Government data reveals that burning solid fuels like coal and wood in our homes is the biggest contributor of harmful particulate matter (PM) emissions. In its Clean Air Strategy it says that these emissions make up 38% of our total PM emissions, compared to only 16% from industrial combustion and 12% through transport.
To combat this, households will no longer be able to buy house coal or wet wood from 2023, but the phase out has begun now. You will no longer be able to purchase wet wood with a moisture content of over 20%.
Wood burning stoves have pros and cons – and there are most definitely options and ways you can reduce the harmful effects and boost sustainability.
What is wet wood?
Wet wood (also known as green wood) is a type of fuel that comes in the form of undried logs, with a moisture content of at least 20%, used for burning in stoves and fireplaces. Roughly 2.5 million homes in the UK rely on this fuel or coal for heating.
Why is wet wood bad for the environment?
When burned, the damp wood releases far more PM than dry wood. As these tiny particles are thinner than a strand of hair, they’re able to penetrate deep into your body. This is extremely harmful to your health, increasing the risk of lung and heart disease. A study by Greenpeace and The Guardian discovered that nearly 50,000 children across the UK are exposed to dangerous levels of air pollution. So, it’s a huge health and sustainability crisis – but one that we can do something about.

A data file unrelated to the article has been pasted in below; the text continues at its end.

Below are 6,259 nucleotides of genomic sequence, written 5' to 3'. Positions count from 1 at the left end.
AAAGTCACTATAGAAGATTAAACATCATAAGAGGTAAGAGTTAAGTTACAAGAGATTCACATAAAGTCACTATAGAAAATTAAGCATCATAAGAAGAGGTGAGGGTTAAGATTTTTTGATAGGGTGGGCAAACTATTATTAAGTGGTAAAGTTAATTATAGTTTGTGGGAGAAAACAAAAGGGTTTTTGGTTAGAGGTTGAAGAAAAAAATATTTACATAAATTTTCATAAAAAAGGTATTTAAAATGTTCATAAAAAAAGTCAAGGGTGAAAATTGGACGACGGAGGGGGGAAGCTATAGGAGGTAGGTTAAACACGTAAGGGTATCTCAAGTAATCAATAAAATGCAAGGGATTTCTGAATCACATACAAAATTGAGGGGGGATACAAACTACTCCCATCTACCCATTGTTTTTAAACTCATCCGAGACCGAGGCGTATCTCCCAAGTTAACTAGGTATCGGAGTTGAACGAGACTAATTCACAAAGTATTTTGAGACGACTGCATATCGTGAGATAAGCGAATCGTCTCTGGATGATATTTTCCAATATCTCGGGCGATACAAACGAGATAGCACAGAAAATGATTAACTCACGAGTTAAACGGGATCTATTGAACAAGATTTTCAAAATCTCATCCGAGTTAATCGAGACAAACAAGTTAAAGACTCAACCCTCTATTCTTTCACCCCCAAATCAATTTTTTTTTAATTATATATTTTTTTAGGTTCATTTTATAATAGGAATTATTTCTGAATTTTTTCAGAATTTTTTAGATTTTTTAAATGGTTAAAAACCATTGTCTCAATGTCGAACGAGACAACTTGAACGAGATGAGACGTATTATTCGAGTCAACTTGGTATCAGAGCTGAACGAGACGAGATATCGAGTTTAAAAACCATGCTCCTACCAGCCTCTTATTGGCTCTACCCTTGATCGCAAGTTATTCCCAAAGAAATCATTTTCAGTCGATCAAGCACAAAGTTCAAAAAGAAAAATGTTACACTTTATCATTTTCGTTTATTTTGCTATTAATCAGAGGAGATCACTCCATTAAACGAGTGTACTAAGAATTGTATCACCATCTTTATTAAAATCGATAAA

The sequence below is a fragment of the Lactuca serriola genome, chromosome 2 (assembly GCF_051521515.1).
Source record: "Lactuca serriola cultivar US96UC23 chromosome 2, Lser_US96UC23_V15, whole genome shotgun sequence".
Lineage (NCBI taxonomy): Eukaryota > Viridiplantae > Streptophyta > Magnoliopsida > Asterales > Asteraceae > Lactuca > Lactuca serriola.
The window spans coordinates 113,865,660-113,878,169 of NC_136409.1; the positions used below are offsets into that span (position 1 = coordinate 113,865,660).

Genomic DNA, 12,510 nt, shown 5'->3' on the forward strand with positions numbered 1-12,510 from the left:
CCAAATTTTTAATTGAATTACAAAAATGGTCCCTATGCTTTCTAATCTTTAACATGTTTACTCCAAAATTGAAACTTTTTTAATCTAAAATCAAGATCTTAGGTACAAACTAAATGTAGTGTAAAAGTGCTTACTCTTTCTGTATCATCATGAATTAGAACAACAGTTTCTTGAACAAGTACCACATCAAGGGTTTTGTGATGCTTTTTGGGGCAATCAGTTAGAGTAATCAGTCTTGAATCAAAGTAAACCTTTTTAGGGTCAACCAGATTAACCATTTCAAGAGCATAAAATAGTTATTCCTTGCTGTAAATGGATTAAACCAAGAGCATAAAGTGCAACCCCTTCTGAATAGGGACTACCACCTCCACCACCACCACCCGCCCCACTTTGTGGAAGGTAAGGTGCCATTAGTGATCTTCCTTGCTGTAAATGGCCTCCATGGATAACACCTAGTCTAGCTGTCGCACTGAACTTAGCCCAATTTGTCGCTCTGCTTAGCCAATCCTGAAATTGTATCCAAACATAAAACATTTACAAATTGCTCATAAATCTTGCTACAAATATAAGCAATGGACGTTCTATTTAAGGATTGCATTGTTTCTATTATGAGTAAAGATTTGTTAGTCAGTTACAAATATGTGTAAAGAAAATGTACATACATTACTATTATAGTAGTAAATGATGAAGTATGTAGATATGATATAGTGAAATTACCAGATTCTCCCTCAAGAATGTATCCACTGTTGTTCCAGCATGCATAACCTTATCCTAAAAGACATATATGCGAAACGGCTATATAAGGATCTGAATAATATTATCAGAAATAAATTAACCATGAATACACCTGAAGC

Are wood burning stoves bad for the environment?
Wood burning stoves are the closest alternative to a traditional open fire. They can keep your whole house warm (between 60% and 80% eﬃciency), and often create an interesting aesthetic to your home. Although many people believe that they’re sustainable as they use renewable energy rather than fossil fuels, there are a lot of environmental factors to consider.
Those people would be correct, as wood burning stoves are essentially carbon neutral. Trees absorb huge amounts of carbon dioxide and when the tree is cut and burned, the carbon dioxide is released back into the atmosphere. Therefore, the CO2 essentially added to the atmosphere, is zero. But burning wood releases those harmful substances.
Wood burning stoves are particularly bad in an urban location because the CO2 released will not be absorbed because of a lack of trees. According to King’s College London, wood burning accounts for 31% of the capital’s PM pollution and overall London has 50% higher exposure to PM than the World Health Organisation guidelines permit. However, if you live in the countryside and buy your wood locally, it’s far more sustainable.
What are eco-friendly alternatives?
Although many people enjoy wood burning stoves for their comfort and warm atmosphere, there are three main alternatives on the market that improve sustainability without damaging health or climate.
Bioethanol is a renewable fuel that comes from the fermenting sugar process. The colourless fuel doesn’t release any smoke, ash or soot so there’s no chance of respiratory disease.
They’re also efficient, able to heat the whole house with little cost. According to imaginfires, a bio fire specialist, a typical bioethanol fire only uses 200ml of fuel per hour to create 3kW of heat, costing roughly 50p per hour, whereas a wood burner stove is estimated to cost £2.14 an hour. The upfront cost of a bioethanol fireplace is far cheaper too, around £150 to £700 compared to a wood burner than can cost upwards of £700. Additionally, bioethanol fireplaces require no installation or maintenance costs.
According to Which? electric fires are very efficient, and eco-friendly if they use renewable energy, and all the heat radiates into the room rather than up the chimney. You also don’t have to worry about health issues as there are no fumes and they’re easy to install, fairly cheap and require little maintenance.